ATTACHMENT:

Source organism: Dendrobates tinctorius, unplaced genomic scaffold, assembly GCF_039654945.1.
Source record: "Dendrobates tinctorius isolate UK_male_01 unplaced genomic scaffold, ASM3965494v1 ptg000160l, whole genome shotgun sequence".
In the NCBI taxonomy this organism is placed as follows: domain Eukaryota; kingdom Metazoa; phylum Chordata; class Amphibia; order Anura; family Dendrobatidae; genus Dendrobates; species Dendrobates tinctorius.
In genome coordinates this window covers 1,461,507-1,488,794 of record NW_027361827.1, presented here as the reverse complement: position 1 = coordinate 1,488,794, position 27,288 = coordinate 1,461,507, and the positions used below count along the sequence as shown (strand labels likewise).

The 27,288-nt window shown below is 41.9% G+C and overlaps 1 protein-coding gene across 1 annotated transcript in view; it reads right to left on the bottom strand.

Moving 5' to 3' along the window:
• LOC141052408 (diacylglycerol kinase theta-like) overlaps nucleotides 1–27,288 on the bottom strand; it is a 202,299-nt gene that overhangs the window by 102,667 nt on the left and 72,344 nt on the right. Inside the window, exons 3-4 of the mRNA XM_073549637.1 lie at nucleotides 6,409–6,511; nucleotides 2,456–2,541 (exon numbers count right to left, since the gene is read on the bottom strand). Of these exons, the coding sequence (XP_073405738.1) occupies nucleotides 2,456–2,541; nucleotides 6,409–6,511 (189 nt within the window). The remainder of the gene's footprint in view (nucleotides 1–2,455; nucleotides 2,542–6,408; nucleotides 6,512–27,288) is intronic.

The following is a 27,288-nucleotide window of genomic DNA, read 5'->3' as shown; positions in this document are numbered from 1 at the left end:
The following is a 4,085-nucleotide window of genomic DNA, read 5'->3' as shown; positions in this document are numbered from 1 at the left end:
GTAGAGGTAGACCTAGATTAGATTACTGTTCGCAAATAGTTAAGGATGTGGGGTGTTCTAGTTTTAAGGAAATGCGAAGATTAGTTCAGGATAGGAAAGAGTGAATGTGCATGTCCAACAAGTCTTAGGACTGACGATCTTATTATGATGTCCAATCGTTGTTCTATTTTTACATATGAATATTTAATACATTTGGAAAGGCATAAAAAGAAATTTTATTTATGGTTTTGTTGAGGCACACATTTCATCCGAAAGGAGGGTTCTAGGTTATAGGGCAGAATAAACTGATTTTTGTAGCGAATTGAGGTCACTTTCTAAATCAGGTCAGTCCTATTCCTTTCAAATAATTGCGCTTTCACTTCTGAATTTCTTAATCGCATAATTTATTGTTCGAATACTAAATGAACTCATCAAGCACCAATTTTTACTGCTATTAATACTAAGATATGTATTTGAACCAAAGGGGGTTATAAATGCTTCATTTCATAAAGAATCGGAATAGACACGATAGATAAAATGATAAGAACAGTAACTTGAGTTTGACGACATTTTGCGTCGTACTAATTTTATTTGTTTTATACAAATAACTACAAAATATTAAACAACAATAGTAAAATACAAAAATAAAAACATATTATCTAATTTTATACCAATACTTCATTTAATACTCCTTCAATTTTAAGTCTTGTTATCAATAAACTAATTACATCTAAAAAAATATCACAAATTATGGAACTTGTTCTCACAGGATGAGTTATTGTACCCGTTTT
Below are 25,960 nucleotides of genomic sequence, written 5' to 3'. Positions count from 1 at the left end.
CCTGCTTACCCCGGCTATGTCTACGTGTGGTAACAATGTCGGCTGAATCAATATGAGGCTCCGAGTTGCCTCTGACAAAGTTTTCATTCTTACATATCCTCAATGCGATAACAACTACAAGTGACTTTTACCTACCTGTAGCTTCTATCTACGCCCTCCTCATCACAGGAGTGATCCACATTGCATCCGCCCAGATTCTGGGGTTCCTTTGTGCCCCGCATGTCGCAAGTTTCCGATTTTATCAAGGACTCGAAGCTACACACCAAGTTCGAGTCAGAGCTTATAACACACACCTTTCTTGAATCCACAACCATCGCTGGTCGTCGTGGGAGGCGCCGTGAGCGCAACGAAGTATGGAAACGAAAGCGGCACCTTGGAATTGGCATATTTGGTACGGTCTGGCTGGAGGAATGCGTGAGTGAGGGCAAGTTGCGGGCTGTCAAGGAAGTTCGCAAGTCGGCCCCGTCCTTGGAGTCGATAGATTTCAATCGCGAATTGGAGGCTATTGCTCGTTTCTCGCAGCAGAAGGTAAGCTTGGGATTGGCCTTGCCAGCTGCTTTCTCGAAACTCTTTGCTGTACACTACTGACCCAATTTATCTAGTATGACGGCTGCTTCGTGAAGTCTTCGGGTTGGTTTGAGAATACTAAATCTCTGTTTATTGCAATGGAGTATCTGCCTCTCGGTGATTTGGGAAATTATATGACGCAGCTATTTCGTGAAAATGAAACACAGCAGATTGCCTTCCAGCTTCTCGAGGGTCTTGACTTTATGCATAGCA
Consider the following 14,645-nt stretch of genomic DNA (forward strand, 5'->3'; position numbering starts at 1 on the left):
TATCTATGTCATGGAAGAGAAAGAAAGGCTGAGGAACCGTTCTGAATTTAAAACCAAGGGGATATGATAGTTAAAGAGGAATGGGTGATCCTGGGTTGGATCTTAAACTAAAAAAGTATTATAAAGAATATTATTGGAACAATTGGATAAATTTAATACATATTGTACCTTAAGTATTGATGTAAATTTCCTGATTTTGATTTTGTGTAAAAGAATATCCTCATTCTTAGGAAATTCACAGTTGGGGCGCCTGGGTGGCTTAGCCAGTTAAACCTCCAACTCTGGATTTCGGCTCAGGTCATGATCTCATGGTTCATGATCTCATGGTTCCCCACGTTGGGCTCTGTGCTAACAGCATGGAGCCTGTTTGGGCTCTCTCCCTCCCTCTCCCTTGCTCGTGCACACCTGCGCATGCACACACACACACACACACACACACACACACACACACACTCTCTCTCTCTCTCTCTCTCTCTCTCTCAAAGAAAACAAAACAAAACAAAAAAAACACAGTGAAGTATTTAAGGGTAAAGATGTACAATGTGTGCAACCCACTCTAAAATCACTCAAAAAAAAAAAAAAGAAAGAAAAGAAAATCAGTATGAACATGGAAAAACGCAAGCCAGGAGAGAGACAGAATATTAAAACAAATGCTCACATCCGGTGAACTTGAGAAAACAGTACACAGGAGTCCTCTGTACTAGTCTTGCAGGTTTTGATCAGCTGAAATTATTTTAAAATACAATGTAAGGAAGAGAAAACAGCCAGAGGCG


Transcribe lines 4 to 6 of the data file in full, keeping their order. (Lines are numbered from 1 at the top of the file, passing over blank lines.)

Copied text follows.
In genome coordinates this window covers 1,461,507-1,488,794 of record NW_027361827.1, presented here as the reverse complement: position 1 = coordinate 1,488,794, position 27,288 = coordinate 1,461,507, and the positions used below count along the sequence as shown (strand labels likewise).

The 27,288-nt window shown below is 41.9% G+C and overlaps 1 protein-coding gene across 1 annotated transcript in view; it reads right to left on the bottom strand.

Moving 5' to 3' along the window: